"First glance intuition is often very helpful in coming up with a good hypothesis to explain a given phenomenon, such as the hundreds of thousands of layers of ice found in places like Greenland and Antarctica. It seems down right intuitive that each layer found in these ice sheets should represent an annual cycle. After all, this seems to fit the uniformitarian paradigm so well. However, a closer inspection of the data seems to favor a much more recent and catastrophic model of ice sheet formation. Violent weather disturbances with large storms, a sudden cold snap, and high precipitation rates could very reasonably give rise to all the layers, dust bands, and isotope variations etc. that we find in the various ice sheets today." -- Sean D. Pitman, doctor, December 2006

"One problem with using ice cores or tree rings or ocean floor sediments and so on as a way to date the Earth is that one absolutely has to use certain assumptions in the dating method that cannot be tested and proven. We don't have historical records of continual and documented ice core samples going back for thousands of years, so the results need to be interpreted within the light of the assumptions that are used in the process. This is why vast differences in the ages represented in ice cores are suggested by those within the long-ages scientific community and how YEC scientists find the ice cores make sense from their perspective as well."  -- Radaractive, blogger, December 2008

Edited by Ostanes, 02 September 2010 - 08:48 AM.


#40    MissionAtlantis

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Posted 02 September 2010 - 09:18 AM

View PostHarte, on 02 September 2010 - 02:57 AM, said:

Made up.

Your claim that the "myth" wasn't in Greece long enough sidesteps the very real fact that the "myth" doesn't exist in the Egyptian culture either.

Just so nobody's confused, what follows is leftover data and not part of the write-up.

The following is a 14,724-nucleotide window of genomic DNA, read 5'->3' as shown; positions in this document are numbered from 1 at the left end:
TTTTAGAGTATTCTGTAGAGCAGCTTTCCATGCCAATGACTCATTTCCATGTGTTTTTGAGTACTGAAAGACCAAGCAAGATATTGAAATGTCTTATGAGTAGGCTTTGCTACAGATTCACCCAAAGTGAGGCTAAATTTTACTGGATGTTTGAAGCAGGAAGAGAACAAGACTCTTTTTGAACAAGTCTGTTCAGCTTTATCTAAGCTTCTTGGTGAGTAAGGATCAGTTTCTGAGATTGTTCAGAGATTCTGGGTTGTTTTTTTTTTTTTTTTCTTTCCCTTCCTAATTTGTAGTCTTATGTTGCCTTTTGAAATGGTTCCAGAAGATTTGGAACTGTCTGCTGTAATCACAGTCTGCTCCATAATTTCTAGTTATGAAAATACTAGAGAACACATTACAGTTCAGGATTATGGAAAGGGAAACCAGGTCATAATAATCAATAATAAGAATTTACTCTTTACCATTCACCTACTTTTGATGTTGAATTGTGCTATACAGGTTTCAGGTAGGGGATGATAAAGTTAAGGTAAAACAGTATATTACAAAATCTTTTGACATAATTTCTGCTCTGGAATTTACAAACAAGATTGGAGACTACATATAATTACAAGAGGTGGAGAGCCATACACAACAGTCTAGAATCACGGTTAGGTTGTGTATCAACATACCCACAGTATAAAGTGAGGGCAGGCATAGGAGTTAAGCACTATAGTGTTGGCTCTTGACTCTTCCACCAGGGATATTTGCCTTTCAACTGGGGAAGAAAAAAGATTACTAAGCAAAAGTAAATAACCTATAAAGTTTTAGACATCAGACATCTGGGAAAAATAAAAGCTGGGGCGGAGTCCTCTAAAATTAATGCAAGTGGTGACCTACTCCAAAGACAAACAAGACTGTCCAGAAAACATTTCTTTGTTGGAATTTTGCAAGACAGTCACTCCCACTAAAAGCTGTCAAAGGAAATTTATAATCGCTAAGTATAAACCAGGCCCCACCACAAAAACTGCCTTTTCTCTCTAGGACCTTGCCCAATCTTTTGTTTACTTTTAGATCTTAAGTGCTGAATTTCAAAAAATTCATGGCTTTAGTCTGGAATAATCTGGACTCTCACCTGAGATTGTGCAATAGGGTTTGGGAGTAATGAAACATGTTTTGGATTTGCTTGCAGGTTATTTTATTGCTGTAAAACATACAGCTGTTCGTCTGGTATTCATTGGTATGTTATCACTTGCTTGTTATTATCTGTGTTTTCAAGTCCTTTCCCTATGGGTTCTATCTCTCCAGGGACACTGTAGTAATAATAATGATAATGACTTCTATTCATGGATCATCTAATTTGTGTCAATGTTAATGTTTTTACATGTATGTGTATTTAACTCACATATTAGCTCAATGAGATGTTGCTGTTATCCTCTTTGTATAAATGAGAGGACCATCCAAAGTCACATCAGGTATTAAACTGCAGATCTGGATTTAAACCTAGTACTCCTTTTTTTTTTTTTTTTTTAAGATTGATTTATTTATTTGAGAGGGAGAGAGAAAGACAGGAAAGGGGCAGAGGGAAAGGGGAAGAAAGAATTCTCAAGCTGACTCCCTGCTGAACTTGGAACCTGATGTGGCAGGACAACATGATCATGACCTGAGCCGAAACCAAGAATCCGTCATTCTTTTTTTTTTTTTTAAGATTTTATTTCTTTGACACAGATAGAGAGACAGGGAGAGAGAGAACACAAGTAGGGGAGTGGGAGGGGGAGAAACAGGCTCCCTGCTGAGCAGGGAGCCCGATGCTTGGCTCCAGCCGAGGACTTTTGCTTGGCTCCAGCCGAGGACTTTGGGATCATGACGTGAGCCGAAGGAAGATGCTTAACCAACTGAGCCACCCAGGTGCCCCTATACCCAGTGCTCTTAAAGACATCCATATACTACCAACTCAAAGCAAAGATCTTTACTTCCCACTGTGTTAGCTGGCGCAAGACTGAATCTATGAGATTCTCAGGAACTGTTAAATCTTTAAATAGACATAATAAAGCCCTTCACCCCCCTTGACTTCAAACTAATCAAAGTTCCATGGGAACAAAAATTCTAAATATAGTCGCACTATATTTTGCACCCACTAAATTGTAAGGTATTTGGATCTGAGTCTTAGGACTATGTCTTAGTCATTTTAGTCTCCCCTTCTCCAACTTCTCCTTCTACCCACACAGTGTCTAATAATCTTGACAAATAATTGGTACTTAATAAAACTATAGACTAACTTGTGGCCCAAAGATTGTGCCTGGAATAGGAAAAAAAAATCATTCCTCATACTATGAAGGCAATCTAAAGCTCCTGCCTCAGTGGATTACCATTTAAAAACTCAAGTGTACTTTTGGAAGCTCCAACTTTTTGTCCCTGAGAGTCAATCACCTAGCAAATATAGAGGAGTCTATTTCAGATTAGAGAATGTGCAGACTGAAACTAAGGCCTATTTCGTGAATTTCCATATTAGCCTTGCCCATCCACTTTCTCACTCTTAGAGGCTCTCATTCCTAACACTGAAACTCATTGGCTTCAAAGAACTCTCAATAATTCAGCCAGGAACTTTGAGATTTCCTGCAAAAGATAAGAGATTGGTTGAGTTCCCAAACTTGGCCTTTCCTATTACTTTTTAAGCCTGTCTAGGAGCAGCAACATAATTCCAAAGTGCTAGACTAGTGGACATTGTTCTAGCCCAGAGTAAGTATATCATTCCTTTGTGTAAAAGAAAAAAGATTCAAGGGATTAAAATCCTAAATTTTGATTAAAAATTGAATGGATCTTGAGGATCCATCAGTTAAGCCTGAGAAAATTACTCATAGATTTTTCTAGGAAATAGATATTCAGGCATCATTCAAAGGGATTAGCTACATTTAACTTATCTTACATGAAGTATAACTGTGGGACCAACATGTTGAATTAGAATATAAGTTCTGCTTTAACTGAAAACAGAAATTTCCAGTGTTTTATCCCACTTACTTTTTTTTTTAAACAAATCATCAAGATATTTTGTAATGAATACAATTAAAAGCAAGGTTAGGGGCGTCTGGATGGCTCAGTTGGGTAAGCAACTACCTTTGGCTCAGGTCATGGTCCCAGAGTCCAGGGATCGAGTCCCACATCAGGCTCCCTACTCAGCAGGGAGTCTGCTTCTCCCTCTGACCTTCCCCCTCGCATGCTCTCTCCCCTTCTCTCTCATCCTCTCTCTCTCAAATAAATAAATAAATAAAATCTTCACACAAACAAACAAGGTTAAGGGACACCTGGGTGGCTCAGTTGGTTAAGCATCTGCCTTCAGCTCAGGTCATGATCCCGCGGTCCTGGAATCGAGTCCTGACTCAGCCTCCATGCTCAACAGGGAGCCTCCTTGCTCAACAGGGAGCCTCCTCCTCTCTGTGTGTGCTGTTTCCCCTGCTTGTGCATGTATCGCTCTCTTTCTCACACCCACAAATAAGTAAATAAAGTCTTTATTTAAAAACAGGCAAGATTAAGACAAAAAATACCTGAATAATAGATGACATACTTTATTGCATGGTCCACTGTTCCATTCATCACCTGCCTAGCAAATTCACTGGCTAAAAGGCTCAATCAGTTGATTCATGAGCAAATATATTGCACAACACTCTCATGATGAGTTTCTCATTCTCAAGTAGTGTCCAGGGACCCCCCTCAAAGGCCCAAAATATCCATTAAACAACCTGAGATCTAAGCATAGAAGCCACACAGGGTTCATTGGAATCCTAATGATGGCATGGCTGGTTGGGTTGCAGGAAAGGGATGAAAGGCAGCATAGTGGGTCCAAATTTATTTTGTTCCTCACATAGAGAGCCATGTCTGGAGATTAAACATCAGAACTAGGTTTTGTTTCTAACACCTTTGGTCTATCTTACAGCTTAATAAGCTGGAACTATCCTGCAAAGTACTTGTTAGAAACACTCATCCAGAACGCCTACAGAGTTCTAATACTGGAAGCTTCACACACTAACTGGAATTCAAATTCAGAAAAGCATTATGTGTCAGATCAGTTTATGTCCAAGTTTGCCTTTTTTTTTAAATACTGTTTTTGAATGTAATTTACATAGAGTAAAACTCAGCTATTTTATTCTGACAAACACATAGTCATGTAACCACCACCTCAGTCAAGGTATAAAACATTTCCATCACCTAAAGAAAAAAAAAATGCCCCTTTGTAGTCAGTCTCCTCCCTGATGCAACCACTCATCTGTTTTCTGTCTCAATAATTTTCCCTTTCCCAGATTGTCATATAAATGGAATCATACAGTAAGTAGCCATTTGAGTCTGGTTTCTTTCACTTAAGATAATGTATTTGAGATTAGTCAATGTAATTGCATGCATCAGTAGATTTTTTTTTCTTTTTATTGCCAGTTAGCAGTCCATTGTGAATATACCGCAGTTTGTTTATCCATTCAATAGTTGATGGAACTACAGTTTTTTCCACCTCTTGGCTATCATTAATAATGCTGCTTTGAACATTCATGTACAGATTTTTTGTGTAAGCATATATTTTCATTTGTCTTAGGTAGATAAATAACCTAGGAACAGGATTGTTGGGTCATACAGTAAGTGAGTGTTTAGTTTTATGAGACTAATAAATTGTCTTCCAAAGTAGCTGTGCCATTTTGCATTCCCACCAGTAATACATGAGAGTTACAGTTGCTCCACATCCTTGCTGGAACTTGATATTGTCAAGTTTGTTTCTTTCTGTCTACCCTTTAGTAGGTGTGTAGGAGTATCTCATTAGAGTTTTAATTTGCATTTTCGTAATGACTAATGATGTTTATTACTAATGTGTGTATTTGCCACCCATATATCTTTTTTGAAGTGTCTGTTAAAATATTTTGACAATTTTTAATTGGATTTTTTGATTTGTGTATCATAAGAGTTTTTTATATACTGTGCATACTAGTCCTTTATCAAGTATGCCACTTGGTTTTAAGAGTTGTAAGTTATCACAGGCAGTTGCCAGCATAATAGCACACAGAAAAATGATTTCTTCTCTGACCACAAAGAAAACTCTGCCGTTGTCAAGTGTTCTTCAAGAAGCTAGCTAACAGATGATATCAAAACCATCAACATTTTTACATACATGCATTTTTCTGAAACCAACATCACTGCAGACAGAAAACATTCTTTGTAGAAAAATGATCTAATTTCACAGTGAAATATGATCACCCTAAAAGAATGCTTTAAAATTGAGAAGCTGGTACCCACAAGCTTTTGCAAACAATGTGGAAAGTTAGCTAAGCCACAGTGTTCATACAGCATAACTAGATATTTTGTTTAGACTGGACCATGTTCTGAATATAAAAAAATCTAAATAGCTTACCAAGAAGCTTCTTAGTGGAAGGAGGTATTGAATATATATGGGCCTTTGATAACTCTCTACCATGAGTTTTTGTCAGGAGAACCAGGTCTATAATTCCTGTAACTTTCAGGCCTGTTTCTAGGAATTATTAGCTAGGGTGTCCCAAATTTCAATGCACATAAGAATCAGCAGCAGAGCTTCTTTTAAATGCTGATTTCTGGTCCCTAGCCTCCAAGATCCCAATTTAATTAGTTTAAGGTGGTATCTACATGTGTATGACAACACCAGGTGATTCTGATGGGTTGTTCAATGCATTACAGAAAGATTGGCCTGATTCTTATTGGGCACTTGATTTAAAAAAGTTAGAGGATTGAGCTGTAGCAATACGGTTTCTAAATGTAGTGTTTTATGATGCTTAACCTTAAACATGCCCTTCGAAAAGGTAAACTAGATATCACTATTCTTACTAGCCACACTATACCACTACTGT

There is no Atlantis "myth."

Harte

Thanks, Harte. I never knew that the Atlantis myth did not exist (as you so succinctly put, "There is no Atlantis 'myth.'"). So, I guess thousands of others and myself have been living a shared delusion. Perhaps Plato never existed, either. Do you think such a disease is genetic, or is the source some potent pathogen? :ph34r:

Thanks for sharing your "opinion." Can you offer anything more than arguments to ignorance (logically fallacious)? :huh:

Please tell me your definition of "sidestep." Personally, I don't see how my argument about one researcher's claims in an Atlantis video sidesteps the issues I covered in my paragraphs 2-4 (in my first post on this thread). Would you care to offer something specific about Crantor, Egyptian islands moving west, island origins of Egyptian gods, and the like? I think these facts pertain to Egyptian culture. But then again, this could be a side-effect of the "missing myth" disease.

Is there a difference between facts, real facts and very real facts? :blink:


#41    cormac mac airt

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Posted 02 September 2010 - 09:18 AM

MissionAtlantis,

Quote

Your opinion is duly noted, but you haven't proven anything, except that there may have been no signs of subaerial phenomena at the drill sites conducted in the investigations you mentioned. First, I'd have to know exactly where the drilling was done. How long were the cores, and what exactly were the contents of the cores at each uniquely different layer?

I really wish I could help you. I used to have an extensive database on the core samples. Locations, depths, etc. All researched on my own time. However, over the intervening past 8 years with 2 computer crashes, 1 major move in location, burying 2 step-daughters and NO desire to write a book about something of which I could see in black and white didn't exist, I have no interest in re-researching what in my opinion is a lost cause. And no, it wasn't just what "some scientist" (i.e. NOAA) said. The information itself indicated the same thing.